It pays to tell someone -- a close friend or family member -- where you're headed. Before setting off on your journey, make sure to let other people know where you are going, when you are leaving and when you are coming back. That way, if they don't hear from you by the time you're supposed to return, they can alert the proper authorities to look for you. Leave a detailed map of your travel route with a trusted friend or family member to make it easier for rescuers to find you in case you are stranded.
If you are lost in the middle of the desert, it is highly unlikely that you got there by traveling on foot. Unless you are absolutely certain there are other people nearby and they are within a reasonable walking distance, it is much better for you to stay put in your car and wait for someone to rescue you. Your rescuers will have a much easier time locating a large vehicle than a person who is wandering around. It can also get extremely hot during the day and incredibly cold at night. A vehicle can provide much-needed shelter and protection against harmful natural elements.
The temperature in the desert can get dangerously high during daytime, so it is vital that you maintain normal body temperature. This does not mean that you should remove your clothing. Even if it might feel slightly cooler to have the air brush your uncovered skin, you're still better off remaining fully clothed. Direct or indirect sun exposure can make it harder for your body to keep itself cool.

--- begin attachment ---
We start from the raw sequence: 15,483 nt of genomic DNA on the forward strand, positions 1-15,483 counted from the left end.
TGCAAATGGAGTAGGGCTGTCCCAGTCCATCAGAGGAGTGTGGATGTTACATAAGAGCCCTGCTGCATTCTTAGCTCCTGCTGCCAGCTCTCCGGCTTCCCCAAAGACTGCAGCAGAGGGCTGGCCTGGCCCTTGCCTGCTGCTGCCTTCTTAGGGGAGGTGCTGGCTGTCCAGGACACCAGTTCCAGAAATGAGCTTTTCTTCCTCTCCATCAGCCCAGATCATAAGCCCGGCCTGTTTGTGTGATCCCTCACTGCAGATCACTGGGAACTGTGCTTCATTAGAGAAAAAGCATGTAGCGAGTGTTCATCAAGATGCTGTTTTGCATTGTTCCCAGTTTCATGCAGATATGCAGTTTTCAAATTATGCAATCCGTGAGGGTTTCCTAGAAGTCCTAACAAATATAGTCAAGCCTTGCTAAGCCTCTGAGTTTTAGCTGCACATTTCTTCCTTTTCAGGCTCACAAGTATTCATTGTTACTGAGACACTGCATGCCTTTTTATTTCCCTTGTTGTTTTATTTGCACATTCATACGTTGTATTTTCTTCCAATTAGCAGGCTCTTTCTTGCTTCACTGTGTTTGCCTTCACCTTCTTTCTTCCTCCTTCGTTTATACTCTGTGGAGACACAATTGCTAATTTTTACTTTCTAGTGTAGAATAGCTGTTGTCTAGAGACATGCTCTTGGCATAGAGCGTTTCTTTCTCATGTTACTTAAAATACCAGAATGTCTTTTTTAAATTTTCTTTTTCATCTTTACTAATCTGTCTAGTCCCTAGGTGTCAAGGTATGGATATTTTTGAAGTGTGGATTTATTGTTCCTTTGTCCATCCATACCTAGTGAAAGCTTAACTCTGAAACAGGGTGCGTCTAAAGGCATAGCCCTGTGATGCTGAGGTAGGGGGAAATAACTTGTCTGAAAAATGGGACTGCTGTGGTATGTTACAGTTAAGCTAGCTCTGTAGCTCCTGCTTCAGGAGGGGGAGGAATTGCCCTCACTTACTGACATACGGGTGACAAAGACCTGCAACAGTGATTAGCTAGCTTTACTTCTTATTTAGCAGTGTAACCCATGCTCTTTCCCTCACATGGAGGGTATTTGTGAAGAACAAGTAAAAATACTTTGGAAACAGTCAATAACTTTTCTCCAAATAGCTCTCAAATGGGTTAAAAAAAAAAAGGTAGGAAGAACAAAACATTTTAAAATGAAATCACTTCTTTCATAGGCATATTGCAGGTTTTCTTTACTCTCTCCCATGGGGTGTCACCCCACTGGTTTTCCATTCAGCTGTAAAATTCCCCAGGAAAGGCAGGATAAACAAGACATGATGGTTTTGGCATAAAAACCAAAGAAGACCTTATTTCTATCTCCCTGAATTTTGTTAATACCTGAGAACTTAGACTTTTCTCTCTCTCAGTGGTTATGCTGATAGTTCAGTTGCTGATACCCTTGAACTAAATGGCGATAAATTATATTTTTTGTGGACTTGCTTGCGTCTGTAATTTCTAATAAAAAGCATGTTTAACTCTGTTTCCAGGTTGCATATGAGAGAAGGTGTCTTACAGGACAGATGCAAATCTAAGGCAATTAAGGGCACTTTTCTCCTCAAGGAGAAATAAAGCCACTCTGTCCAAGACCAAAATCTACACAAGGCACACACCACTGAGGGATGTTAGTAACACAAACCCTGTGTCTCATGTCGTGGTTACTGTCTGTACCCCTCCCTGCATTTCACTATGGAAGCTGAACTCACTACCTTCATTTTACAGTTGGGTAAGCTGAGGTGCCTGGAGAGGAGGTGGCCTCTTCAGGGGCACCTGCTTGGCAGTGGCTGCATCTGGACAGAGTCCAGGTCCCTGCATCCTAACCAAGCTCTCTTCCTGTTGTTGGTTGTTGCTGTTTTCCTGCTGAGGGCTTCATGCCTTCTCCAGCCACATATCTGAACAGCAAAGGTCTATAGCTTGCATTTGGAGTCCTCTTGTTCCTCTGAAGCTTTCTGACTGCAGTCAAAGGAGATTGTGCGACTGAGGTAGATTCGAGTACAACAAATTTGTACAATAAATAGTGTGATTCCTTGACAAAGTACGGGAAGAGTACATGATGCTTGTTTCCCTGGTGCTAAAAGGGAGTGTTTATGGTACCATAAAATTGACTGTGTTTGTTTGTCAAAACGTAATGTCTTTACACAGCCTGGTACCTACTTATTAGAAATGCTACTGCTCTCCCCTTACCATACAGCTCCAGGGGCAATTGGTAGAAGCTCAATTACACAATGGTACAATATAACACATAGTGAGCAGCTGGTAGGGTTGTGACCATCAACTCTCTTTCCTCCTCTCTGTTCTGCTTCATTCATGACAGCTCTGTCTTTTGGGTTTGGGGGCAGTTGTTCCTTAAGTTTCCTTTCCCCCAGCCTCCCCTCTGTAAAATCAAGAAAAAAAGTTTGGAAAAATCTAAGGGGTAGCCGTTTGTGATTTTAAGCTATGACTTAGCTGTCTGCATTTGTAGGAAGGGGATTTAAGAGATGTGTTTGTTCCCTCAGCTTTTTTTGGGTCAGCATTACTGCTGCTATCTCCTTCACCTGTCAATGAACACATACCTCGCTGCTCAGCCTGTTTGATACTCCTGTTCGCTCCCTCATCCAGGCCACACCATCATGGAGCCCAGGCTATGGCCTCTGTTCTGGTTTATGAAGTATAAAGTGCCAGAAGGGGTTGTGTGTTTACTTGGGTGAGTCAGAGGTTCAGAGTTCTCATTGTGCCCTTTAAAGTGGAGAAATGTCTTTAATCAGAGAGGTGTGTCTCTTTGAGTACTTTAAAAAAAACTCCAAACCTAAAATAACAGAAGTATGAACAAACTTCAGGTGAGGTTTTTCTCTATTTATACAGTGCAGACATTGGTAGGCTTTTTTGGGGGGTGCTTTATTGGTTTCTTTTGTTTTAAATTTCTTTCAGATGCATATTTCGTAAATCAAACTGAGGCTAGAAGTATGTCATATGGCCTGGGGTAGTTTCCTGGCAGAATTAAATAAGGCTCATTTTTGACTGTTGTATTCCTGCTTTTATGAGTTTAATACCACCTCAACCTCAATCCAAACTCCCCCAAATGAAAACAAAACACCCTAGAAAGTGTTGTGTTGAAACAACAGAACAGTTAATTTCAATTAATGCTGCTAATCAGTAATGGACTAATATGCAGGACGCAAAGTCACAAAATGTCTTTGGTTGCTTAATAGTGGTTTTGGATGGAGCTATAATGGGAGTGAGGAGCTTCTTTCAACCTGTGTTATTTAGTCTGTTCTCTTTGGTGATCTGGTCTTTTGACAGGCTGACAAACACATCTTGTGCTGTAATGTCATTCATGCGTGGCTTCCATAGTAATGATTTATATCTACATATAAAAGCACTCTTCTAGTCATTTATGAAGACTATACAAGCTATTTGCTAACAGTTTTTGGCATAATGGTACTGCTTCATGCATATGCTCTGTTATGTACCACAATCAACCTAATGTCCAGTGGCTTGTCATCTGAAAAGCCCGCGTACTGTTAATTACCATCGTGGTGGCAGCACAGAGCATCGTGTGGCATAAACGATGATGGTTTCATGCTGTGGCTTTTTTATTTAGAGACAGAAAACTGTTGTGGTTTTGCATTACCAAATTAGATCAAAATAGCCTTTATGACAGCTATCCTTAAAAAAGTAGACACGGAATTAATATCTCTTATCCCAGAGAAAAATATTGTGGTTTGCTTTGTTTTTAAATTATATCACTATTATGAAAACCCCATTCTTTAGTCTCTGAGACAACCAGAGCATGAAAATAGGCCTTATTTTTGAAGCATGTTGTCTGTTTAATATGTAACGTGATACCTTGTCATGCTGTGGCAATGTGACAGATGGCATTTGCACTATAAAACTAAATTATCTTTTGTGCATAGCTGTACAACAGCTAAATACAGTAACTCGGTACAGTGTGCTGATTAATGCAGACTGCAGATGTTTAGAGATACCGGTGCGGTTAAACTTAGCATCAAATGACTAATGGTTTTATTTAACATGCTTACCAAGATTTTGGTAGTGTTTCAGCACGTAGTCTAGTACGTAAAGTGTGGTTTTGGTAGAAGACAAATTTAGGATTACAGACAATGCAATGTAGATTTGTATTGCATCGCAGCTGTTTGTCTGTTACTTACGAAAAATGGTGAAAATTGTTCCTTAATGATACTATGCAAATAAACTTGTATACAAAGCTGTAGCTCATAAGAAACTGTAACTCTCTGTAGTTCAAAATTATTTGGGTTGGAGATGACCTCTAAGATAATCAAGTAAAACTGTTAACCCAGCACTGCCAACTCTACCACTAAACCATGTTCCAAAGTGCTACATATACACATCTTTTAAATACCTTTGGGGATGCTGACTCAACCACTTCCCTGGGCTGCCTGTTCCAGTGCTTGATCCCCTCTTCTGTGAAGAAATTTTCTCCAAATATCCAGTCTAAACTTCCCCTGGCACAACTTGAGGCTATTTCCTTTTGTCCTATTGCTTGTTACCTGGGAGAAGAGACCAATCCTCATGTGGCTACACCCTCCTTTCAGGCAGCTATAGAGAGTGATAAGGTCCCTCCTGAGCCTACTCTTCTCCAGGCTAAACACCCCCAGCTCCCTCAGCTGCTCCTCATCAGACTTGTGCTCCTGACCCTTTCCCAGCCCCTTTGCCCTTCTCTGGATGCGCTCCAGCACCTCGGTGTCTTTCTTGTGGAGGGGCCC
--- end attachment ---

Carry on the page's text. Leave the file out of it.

Stay hydrated by drinking water, but take care not to consume your whole supply all at once. You might last three weeks without food, but you won't survive more than three days without water. Take care of your water supply so you can make it last for as long as possible. Remember: It is very difficult to find clean, potable water in the desert. You'll also want to eat as little as possible since eating will make you thirsty. Maintain minimum hydration by taking only small sips throughout the day. You'll know when to drink more water because your urine will have a darker color if you're dehydrated. (Related: A survivalist’s last resort: Is it safe to drink your urine when SHTF?)
Conserve your energy and avoid unnecessary movements, such as talking. Sweating may help your body cool down, but you need to minimize the loss of body fluids more. If you can, try to limit your movements and breathe in controlled breaths. To prevent overheating, stay under a shade and avoid sitting directly on the hot sand. If you have no other choice, place something on the ground first before sitting down. Not only will this item protect your skin from direct contact with the hot sand, it will also shield you from any snakes or insects that may be nearby.
If you follow these helpful tips, you can greatly increase your chance of survival when you're stranded in the desert.